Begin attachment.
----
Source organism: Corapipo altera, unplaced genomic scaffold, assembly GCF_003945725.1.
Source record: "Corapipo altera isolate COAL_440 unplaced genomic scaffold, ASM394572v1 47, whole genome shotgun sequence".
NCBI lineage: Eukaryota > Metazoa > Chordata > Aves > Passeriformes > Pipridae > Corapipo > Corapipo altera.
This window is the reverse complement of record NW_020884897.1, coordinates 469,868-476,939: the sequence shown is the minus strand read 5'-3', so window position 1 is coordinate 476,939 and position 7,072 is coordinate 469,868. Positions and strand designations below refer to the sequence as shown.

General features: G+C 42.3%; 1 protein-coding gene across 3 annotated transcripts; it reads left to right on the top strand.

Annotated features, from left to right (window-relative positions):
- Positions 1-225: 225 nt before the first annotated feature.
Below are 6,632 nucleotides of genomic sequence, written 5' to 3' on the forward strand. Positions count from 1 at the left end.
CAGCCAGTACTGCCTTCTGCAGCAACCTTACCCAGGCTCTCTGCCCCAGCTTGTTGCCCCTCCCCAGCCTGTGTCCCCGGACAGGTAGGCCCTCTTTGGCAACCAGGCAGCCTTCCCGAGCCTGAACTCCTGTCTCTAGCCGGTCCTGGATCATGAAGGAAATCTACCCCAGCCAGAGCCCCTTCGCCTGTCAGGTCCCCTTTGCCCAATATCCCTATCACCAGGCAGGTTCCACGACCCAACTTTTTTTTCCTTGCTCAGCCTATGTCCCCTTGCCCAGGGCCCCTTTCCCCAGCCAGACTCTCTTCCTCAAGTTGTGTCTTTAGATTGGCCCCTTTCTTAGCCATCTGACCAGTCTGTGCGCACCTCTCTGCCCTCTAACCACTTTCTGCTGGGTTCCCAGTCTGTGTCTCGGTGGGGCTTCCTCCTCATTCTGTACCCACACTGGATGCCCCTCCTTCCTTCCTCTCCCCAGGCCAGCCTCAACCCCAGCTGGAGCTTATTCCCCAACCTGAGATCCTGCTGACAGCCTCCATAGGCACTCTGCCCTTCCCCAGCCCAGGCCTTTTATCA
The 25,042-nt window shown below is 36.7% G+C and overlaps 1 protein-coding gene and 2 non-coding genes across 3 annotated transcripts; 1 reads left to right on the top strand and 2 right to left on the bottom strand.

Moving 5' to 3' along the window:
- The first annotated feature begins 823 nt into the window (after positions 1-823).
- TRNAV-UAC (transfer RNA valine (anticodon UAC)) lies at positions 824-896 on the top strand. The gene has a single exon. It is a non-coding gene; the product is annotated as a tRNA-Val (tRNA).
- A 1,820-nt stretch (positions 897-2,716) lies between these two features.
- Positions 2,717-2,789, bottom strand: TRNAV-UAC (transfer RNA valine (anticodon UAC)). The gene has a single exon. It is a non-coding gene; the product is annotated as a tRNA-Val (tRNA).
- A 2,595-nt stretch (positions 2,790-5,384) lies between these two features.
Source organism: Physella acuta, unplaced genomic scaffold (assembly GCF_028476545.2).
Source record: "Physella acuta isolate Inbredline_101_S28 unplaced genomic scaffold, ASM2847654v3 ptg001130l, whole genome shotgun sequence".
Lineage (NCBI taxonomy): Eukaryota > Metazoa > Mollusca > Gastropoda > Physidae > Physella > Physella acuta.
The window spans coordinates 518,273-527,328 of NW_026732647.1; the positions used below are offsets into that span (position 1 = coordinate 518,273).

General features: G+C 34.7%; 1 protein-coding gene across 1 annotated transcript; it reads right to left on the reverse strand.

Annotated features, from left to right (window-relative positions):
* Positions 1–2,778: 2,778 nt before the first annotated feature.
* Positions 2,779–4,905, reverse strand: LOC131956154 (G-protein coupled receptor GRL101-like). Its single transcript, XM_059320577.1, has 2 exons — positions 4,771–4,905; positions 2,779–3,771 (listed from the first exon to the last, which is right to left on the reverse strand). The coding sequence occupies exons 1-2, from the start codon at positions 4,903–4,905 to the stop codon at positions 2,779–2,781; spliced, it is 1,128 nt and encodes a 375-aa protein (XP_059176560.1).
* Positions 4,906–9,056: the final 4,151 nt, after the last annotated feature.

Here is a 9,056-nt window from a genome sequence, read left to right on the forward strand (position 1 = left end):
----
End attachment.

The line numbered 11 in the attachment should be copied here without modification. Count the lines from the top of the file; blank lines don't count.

Moving 5' to 3' along the window: